A name not fit for a queen
Our culture changes all of the time, a roiling flow of references and new spins on old ideas, new language, new ideas, new blends of cultures.
I appreciate that change is good (I really do) and that there doesn’t need to be a good reason for change. I even enjoy change, sometimes just for the sake of it. My beef with the following example is not that it is new, it is that somebody couldn’t be bothered to make a rich story relevant. It was easier to throw everything away and start again. To use a brand formula, not to tell a story.
You may have heard of Boudica, the new old name for Boudicea; a fantastic role model in a world that often claims to lack strong examplars for young women.
Boudica is a symbol of great Britishness, of resistance against an invader, of sheer toughness; an embodiment of ‘Britannia’ if you will, but more of a Vivienne Westwood-styled version, I think. A queen of the Iceni, a tribe of old Brits, she was prevented from inheriting her husband’s kingdom and property because he’d hocked it to Roman money lenders. To exact her revenge over this slight – and the rape of her daughters – Boudica succeeded in burning what would become Colchester and London (something the youth of today have also wished to do, I’m sure). Victorian historians even acknowledge that she was ”possessed of greater intelligence than often belongs to women”. Which is nice of them.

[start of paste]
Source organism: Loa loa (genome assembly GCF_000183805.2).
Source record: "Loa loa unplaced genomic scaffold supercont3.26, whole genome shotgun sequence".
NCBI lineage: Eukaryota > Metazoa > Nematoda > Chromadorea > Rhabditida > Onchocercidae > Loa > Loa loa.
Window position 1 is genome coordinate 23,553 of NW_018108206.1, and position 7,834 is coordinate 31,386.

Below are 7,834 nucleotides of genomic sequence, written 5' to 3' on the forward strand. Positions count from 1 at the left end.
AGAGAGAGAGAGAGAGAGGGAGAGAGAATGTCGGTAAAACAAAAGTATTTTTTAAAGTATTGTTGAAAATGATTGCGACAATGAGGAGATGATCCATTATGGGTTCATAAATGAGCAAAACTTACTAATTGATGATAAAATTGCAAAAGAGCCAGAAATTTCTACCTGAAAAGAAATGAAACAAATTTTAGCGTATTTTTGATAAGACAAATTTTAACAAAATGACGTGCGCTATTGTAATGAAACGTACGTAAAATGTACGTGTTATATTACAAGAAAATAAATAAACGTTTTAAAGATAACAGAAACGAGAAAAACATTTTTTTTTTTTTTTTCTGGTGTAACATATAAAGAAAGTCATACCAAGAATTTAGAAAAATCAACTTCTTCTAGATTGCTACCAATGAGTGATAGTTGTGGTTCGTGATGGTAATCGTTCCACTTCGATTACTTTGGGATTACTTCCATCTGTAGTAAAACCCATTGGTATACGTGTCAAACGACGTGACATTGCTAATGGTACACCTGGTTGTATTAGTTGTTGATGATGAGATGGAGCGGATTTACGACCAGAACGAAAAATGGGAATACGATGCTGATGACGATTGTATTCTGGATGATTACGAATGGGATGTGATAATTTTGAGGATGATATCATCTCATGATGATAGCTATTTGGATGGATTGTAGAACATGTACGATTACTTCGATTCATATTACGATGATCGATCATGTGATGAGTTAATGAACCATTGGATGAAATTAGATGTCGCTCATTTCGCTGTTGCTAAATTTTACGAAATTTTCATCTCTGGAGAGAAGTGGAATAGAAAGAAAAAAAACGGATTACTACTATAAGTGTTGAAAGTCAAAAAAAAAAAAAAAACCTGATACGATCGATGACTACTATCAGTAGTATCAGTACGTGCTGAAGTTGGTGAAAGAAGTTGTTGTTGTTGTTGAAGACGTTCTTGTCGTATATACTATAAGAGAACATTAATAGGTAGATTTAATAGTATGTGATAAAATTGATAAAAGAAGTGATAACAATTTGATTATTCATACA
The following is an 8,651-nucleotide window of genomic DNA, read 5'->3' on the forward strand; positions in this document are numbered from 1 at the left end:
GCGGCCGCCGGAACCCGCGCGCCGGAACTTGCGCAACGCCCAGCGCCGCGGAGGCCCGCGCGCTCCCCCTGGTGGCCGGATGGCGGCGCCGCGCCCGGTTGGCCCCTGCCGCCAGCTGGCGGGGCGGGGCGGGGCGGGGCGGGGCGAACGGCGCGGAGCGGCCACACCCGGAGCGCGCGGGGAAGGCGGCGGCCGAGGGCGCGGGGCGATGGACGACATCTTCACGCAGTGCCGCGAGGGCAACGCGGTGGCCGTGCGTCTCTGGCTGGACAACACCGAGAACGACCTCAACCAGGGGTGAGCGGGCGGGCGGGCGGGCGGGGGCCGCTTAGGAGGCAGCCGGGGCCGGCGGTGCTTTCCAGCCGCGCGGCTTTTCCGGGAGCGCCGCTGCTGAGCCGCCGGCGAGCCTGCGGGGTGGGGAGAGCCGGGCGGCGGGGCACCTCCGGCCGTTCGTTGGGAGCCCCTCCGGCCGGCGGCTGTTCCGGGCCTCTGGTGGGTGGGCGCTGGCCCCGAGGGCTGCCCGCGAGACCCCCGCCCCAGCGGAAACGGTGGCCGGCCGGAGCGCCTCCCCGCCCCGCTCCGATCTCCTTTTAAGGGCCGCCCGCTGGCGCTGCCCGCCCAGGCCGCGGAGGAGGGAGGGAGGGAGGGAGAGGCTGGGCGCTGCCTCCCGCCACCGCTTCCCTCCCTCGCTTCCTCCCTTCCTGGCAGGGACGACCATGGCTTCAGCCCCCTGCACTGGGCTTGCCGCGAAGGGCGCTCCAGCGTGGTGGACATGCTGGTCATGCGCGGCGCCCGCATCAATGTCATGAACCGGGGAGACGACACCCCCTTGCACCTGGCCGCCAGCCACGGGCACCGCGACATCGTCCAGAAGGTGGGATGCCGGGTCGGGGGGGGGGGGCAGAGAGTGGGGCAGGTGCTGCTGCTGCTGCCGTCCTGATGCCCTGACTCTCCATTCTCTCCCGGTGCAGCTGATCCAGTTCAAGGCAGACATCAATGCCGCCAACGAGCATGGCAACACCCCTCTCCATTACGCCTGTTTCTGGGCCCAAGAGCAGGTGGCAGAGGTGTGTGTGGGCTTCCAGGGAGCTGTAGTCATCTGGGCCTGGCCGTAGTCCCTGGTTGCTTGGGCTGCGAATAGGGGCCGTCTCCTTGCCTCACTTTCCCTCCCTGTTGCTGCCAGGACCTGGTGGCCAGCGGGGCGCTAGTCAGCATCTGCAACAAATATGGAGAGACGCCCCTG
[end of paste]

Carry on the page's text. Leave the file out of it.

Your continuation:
Boudica was a tough old bird, then. I imagine our own dear Betty being just as resilient and resourceful (God bless her), in the same situation.
To celebrate everything she stands for during these truly patriotic times of jubilation and Olympian pride – and to make her infinitely more relevant to a modern audience – it appears that she is worthy of a further name change.
What is the change that bothers me so much? I have just taken a walk past ‘The Queen Boadicea’ in St John Street, Clerkenwell, a boozer of long standing, close to a University.
I would like to say that I am proud, as a Brit, struggling to find a way to channel my jaded patriotism, to announce a celebration of rebellion, of struggle against oppression, of doing what is right, of not doing the expected. Alas, I cannot claim to have any pride in this particular change.
From this day forth ‘Queen Boudica’ will be ‘The Blacksmith and the Toffeemaker’. An interesting and intriguing name, to be sure, but a spoof pub name, reminiscent of ‘The Rat and Lampshade’ style names from a few years ago (Slug and Lettuce?).
I am less worried about the loss of heritage, indeed, there may be a local story about these two jolly characters, or a Lewis Carroll ‘Walrus and the Carpenter’, tale that I have missed. I hope that this is true, because I am concerned at the spectacular lack of imagination. I might have had more time for the ‘Old, Dead Queen and the Toffeemaker’, but Boudica is no more. She doesn’t even rate a Bill & Ted “old dead dude” acknowledgement.
So, all that is left is to celebrate change and never look back. And to visit what is now, I’m sure, a much more interesting and relevant place to enjoy some refreshment. There will be another, telling its own unique story, coming to your neighbourhood soon.
Long live the Queen.
In: Brand communications, Corporate Identity, Naming, Viewpoints · Tags: Brand identity, Pubs, Queen Boadicea